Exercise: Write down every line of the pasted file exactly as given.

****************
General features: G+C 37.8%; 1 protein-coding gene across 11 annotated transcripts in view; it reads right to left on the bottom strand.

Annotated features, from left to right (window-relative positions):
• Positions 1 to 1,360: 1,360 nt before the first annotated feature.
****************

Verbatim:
General features: G+C 37.8%; 1 protein-coding gene across 11 annotated transcripts in view; it reads right to left on the bottom strand.

Annotated features, from left to right (window-relative positions):
• Positions 1 to 1,360: 1,360 nt before the first annotated feature.